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Last night's robbery loss eliminated the Sixers from contention for the #6 seed, and sealed their fate. They will face the Detroit Pistons in the first round of the playoffs. They cannot finish the regular season above .500. They won't go into the playoffs on the roll we'd hoped for.

These are all the negatives to take away from the game. The best we can hope for is a meaningless win over a lowly Bobcats team. That's the glass half-empty outlook right now for Sixers fans, and while sometimes the Philly faithful can be morose in their assessment of their teams, it's called for under the circumstances.

I'm starting to think this game is going to take on a different meaning altogether for the players on the court. After the jump, we'll dive into it.
When the Sixers had an 18-30 record on February 4th every writer, player, coach, fan etc. wrote this team off. You really couldn't blame any of them, the Sixers looked like a lost franchise. From that point on, they've won a remarkable 22 out of 33 games, and locked down a playoff berth. No small accomplishment, all things considered.

They started on their winning ways by beating the teams they were supposed to beat. No one took notice. It was a minor hot streak against bad teams. Then they beat a couple of playoff teams. Still, no one took notice. The explanations ranged from injuries (Dallas) to trades (@ Phoenix) to you name it. Everyone still had excuses. Then they started winning games no one expected them to win in a million years (@ Detroit, vs. San Antonio). Now people started to take notice.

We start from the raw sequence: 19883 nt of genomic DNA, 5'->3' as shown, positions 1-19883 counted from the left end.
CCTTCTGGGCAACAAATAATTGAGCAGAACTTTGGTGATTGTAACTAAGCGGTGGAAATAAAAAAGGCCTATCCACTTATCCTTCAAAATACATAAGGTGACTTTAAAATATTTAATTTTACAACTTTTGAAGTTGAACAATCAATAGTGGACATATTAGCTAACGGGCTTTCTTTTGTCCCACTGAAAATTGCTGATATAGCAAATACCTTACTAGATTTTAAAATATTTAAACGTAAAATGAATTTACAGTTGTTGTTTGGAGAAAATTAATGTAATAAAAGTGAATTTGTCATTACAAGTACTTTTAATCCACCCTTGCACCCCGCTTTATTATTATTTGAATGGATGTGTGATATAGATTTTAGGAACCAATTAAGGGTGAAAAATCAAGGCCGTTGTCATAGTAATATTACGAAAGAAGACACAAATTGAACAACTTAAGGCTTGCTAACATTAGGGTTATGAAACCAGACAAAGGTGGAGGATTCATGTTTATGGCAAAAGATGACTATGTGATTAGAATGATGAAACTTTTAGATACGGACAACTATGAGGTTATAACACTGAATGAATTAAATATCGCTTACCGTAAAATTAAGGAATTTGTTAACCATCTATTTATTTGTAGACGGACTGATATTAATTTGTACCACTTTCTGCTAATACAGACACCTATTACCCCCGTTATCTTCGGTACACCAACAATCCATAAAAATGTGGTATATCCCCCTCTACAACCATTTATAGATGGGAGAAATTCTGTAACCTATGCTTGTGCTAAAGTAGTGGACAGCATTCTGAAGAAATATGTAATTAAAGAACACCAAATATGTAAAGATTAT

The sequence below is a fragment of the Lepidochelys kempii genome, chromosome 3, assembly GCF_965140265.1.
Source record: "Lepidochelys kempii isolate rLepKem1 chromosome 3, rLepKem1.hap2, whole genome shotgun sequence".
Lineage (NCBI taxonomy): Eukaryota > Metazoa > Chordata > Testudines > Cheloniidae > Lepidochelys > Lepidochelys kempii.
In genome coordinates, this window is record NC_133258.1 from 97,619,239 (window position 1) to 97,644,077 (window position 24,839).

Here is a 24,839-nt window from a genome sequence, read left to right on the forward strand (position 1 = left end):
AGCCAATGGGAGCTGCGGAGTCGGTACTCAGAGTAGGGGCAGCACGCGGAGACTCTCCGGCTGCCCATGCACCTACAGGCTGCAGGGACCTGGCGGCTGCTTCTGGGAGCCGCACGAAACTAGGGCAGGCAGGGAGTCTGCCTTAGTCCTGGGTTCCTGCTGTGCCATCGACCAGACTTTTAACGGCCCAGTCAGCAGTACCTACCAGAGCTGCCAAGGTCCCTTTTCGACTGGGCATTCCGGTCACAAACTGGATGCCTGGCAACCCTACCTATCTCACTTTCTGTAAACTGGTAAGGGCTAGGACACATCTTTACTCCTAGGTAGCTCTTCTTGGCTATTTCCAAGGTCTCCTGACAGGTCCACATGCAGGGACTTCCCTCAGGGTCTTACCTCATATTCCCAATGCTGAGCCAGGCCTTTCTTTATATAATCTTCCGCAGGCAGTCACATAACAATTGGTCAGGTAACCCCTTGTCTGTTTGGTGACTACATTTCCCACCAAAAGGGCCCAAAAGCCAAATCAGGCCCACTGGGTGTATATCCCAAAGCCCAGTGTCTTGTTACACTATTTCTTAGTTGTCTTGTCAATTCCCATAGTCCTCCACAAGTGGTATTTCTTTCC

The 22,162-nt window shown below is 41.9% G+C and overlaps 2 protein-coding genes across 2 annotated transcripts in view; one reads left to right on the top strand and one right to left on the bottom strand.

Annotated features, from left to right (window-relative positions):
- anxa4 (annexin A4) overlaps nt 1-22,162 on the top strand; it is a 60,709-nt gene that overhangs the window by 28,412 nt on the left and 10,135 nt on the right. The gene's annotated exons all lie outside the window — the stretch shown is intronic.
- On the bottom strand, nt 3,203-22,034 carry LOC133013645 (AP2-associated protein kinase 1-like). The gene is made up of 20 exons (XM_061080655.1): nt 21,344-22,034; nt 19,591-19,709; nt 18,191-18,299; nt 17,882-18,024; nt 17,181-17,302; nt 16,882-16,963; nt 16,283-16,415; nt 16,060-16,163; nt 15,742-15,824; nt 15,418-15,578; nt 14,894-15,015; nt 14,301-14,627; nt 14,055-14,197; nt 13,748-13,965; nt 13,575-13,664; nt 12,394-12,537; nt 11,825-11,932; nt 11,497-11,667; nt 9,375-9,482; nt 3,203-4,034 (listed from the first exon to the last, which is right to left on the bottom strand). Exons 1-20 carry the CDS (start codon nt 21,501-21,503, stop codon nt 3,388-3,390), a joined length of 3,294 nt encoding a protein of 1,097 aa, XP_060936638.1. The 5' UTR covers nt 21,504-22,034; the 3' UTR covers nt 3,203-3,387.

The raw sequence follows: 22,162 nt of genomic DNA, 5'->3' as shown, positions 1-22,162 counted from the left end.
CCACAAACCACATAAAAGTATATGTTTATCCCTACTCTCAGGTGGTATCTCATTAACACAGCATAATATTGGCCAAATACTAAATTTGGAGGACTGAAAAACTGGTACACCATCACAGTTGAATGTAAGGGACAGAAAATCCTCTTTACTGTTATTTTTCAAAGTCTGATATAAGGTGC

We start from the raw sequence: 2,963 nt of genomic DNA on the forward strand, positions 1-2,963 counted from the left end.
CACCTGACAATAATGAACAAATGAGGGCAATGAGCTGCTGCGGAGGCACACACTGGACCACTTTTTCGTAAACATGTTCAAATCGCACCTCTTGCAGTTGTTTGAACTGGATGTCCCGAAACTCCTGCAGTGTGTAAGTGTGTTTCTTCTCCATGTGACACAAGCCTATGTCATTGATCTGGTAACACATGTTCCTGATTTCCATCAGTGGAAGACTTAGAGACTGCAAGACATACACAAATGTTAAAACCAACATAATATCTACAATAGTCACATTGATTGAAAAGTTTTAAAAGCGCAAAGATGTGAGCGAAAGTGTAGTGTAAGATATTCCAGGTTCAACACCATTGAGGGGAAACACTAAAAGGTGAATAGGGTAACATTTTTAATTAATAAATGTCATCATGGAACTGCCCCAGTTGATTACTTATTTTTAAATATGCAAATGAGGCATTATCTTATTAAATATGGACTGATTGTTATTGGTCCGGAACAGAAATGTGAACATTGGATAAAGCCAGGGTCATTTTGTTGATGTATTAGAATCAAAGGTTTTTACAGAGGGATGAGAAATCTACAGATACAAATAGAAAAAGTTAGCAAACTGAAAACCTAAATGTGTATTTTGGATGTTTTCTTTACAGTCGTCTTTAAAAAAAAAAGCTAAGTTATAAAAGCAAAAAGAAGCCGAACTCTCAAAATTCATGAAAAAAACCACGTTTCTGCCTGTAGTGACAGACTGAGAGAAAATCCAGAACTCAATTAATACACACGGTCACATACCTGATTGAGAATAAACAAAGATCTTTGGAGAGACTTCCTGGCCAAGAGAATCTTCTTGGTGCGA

Suddenly NBA writers were saying how much they loved the Sixers young talent and running style. Now the Sixers were dubbed "the team no one wants to face in the first round." Did they buy into their own hype? Tough to say for sure, but if I had to bet, I think this played at least a minor role in the losses to Indiana and Washington. Did other teams realize they have to bring their A game if they wanted to beat Philly? Again, this is certainly a possibility.

One thing is for sure, though. Climbing out of that giant hole they dug for themselves galvanized this team and brought them closer together. The cohesion showed on the court night after night. You didn't see anyone ever yelling at another teammate. All you saw was 5 guys on the floor pulling for each other. They were a group of players united to prove everyone else wrong. That gave them their edge. The lack of respect fueled them. They knew that every time they took the floor they could and would impose their will on the other team, no matter who that other team was.

For some reason they lost that for two games and three quarters. Last night, against the Cavs, that fire was back. Yes, the outcome was disturbing, horrifying, disgusting, disgraceful and deflating for us, the fans, but it's going to be something altogether different for this team. The very thing that gave them that edge, the thing that made them develop their foxhole mentality was given back to them. Going into the playoffs every player on that team knows he was cheated. They know no one is giving them a chance now. That enormous chip is right back on their shoulder where it needs to be.

I wouldn't want to be the Bobcats tomorrow night, and I definitely wouldn't want to be the Detroit Pistons right now because they're going to be facing a focused, determined team who now has something to prove again. Playing for seeding isn't about pride. It isn't about us against them. Playing for survival is. Playing for respect is. Playing for EACH OTHER is. That's what we can expect to see from the Sixers from here on out.
by Brian on Apr 15 2008
Tags: Basketball | Playoffs | Sixers |